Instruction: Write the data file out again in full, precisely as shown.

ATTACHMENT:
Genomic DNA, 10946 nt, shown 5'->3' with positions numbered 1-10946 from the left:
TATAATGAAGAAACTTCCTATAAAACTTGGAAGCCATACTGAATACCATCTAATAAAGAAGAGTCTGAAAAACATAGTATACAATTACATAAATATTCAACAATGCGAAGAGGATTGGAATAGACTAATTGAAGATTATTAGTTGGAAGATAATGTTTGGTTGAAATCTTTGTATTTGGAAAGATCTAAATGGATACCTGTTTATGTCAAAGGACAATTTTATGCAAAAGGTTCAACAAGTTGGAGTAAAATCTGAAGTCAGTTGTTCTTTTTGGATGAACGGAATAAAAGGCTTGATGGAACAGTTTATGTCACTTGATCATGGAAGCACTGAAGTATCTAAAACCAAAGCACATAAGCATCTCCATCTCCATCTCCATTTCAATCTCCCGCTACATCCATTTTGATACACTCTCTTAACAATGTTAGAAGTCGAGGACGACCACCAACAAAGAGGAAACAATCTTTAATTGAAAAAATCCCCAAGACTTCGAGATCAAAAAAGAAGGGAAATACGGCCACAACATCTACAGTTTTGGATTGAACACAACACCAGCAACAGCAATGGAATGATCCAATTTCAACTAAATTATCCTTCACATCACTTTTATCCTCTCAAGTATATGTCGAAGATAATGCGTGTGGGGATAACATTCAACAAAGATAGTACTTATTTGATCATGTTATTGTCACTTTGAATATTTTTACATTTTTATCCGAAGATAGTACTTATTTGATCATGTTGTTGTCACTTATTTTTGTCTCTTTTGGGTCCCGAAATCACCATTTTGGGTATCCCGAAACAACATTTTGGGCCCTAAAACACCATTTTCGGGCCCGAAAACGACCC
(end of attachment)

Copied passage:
Genomic DNA, 10946 nt, shown 5'->3' with positions numbered 1-10946 from the left:
TATAATGAAGAAACTTCCTATAAAACTTGGAAGCCATACTGAATACCATCTAATAAAGAAGAGTCTGAAAAACATAGTATACAATTACATAAATATTCAACAATGCGAAGAGGATTGGAATAGACTAATTGAAGATTATTAGTTGGAAGATAATGTTTGGTTGAAATCTTTGTATTTGGAAAGATCTAAATGGATACCTGTTTATGTCAAAGGACAATTTTATGCAAAAGGTTCAACAAGTTGGAGTAAAATCTGAAGTCAGTTGTTCTTTTTGGATGAACGGAATAAAAGGCTTGATGGAACAGTTTATGTCACTTGATCATGGAAGCACTGAAGTATCTAAAACCAAAGCACATAAGCATCTCCATCTCCATCTCCATTTCAATCTCCCGCTACATCCATTTTGATACACTCTCTTAACAATGTTAGAAGTCGAGGACGACCACCAACAAAGAGGAAACAATCTTTAATTGAAAAAATCCCCAAGACTTCGAGATCAAAAAAGAAGGGAAATACGGCCACAACATCTACAGTTTTGGATTGAACACAACACCAGCAACAGCAATGGAATGATCCAATTTCAACTAAATTATCCTTCACATCACTTTTATCCTCTCAAGTATATGTCGAAGATAATGCGTGTGGGGATAACATTCAACAAAGATAGTACTTATTTGATCATGTTATTGTCACTTTGAATATTTTTACATTTTTATCCGAAGATAGTACTTATTTGATCATGTTGTTGTCACTTATTTTTGTCTCTTTTGGGTCCCGAAATCACCATTTTGGGTATCCCGAAACAACATTTTGGGCCCTAAAACACCATTTTCGGGCCCGAAAACGACCC